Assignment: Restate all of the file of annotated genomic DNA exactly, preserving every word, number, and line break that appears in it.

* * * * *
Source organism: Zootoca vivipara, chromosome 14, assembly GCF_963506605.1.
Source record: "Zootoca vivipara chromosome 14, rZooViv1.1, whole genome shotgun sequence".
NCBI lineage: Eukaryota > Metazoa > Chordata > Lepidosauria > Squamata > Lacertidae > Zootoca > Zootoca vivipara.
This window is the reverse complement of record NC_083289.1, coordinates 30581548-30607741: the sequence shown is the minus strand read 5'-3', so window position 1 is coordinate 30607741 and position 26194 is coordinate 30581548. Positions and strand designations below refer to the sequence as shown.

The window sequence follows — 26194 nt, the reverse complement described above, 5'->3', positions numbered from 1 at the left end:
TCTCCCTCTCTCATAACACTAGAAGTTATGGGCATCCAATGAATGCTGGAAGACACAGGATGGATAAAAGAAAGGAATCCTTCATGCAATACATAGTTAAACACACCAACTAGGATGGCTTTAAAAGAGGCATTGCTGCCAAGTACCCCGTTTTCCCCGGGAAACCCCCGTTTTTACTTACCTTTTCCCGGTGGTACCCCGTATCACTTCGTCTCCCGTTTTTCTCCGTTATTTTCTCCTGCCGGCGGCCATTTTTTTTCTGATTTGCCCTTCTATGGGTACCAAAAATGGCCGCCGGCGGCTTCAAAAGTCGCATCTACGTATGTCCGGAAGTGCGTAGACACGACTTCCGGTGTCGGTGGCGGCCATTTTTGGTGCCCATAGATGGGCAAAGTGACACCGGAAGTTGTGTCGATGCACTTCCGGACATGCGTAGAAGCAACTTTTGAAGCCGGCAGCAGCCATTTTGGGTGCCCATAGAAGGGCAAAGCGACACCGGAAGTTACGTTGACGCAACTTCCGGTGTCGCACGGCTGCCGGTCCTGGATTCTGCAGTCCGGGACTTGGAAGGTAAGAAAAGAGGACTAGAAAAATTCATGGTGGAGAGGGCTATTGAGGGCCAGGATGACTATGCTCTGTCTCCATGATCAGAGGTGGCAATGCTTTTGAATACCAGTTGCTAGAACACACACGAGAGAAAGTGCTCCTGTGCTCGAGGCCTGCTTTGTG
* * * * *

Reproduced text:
Source organism: Zootoca vivipara, chromosome 14, assembly GCF_963506605.1.
Source record: "Zootoca vivipara chromosome 14, rZooViv1.1, whole genome shotgun sequence".
NCBI lineage: Eukaryota > Metazoa > Chordata > Lepidosauria > Squamata > Lacertidae > Zootoca > Zootoca vivipara.
This window is the reverse complement of record NC_083289.1, coordinates 30581548-30607741: the sequence shown is the minus strand read 5'-3', so window position 1 is coordinate 30607741 and position 26194 is coordinate 30581548. Positions and strand designations below refer to the sequence as shown.

The window sequence follows — 26194 nt, the reverse complement described above, 5'->3', positions numbered from 1 at the left end:
TCTCCCTCTCTCATAACACTAGAAGTTATGGGCATCCAATGAATGCTGGAAGACACAGGATGGATAAAAGAAAGGAATCCTTCATGCAATACATAGTTAAACACACCAACTAGGATGGCTTTAAAAGAGGCATTGCTGCCAAGTACCCCGTTTTCCCCGGGAAACCCCCGTTTTTACTTACCTTTTCCCGGTGGTACCCCGTATCACTTCGTCTCCCGTTTTTCTCCGTTATTTTCTCCTGCCGGCGGCCATTTTTTTTCTGATTTGCCCTTCTATGGGTACCAAAAATGGCCGCCGGCGGCTTCAAAAGTCGCATCTACGTATGTCCGGAAGTGCGTAGACACGACTTCCGGTGTCGGTGGCGGCCATTTTTGGTGCCCATAGATGGGCAAAGTGACACCGGAAGTTGTGTCGATGCACTTCCGGACATGCGTAGAAGCAACTTTTGAAGCCGGCAGCAGCCATTTTGGGTGCCCATAGAAGGGCAAAGCGACACCGGAAGTTACGTTGACGCAACTTCCGGTGTCGCACGGCTGCCGGTCCTGGATTCTGCAGTCCGGGACTTGGAAGGTAAGAAAAGAGGACTAGAAAAATTCATGGTGGAGAGGGCTATTGAGGGCCAGGATGACTATGCTCTGTCTCCATGATCAGAGGTGGCAATGCTTTTGAATACCAGTTGCTAGAACACACACGAGAGAAAGTGCTCCTGTGCTCGAGGCCTGCTTTGTG